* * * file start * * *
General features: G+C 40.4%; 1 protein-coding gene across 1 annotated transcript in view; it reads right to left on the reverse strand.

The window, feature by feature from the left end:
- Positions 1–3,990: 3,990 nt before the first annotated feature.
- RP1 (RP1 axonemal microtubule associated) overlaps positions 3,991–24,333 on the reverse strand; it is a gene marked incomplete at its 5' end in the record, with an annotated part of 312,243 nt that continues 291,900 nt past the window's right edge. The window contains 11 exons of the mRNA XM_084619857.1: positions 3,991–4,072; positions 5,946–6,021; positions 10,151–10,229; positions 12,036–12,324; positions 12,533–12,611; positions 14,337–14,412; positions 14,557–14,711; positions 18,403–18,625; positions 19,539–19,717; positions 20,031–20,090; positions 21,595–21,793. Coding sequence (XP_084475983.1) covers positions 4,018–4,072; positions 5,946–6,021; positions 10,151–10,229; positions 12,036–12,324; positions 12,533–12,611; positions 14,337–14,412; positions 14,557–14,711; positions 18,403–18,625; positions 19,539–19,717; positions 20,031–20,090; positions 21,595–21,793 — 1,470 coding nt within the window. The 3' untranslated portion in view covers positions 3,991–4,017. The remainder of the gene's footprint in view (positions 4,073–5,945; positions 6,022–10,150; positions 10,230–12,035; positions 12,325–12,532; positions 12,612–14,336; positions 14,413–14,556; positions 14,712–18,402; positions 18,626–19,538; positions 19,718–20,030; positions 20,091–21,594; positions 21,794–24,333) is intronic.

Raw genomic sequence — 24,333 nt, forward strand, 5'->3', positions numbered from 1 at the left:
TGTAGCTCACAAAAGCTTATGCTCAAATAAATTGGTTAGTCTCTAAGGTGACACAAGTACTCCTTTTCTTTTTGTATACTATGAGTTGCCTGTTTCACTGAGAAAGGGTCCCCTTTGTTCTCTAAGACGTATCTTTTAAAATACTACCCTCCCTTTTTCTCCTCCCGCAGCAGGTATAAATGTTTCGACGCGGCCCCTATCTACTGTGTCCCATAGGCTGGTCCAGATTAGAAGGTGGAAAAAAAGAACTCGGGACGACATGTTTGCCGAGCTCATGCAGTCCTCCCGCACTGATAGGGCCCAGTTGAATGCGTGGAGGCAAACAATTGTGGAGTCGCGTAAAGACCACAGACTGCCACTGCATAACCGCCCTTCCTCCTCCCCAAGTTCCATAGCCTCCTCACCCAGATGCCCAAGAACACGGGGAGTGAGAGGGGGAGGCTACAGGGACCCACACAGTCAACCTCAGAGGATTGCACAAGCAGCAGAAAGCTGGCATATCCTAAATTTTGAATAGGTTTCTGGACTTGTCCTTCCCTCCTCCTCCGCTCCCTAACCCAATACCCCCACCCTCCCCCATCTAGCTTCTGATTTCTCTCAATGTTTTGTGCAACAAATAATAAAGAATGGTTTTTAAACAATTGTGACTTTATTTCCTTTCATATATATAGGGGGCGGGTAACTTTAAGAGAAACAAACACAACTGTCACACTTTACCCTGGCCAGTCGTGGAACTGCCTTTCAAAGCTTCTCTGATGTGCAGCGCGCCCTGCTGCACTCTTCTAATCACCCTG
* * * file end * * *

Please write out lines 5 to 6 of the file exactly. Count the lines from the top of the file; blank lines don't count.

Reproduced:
Raw genomic sequence — 24,333 nt, forward strand, 5'->3', positions numbered from 1 at the left:
TGTAGCTCACAAAAGCTTATGCTCAAATAAATTGGTTAGTCTCTAAGGTGACACAAGTACTCCTTTTCTTTTTGTATACTATGAGTTGCCTGTTTCACTGAGAAAGGGTCCCCTTTGTTCTCTAAGACGTATCTTTTAAAATACTACCCTCCCTTTTTCTCCTCCCGCAGCAGGTATAAATGTTTCGACGCGGCCCCTATCTACTGTGTCCCATAGGCTGGTCCAGATTAGAAGGTGGAAAAAAAGAACTCGGGACGACATGTTTGCCGAGCTCATGCAGTCCTCCCGCACTGATAGGGCCCAGTTGAATGCGTGGAGGCAAACAATTGTGGAGTCGCGTAAAGACCACAGACTGCCACTGCATAACCGCCCTTCCTCCTCCCCAAGTTCCATAGCCTCCTCACCCAGATGCCCAAGAACACGGGGAGTGAGAGGGGGAGGCTACAGGGACCCACACAGTCAACCTCAGAGGATTGCACAAGCAGCAGAAAGCTGGCATATCCTAAATTTTGAATAGGTTTCTGGACTTGTCCTTCCCTCCTCCTCCGCTCCCTAACCCAATACCCCCACCCTCCCCCATCTAGCTTCTGATTTCTCTCAATGTTTTGTGCAACAAATAATAAAGAATGGTTTTTAAACAATTGTGACTTTATTTCCTTTCATATATATAGGGGGCGGGTAACTTTAAGAGAAACAAACACAACTGTCACACTTTACCCTGGCCAGTCGTGGAACTGCCTTTCAAAGCTTCTCTGATGTGCAGCGCGCCCTGCTGCACTCTTCTAATCACCCTG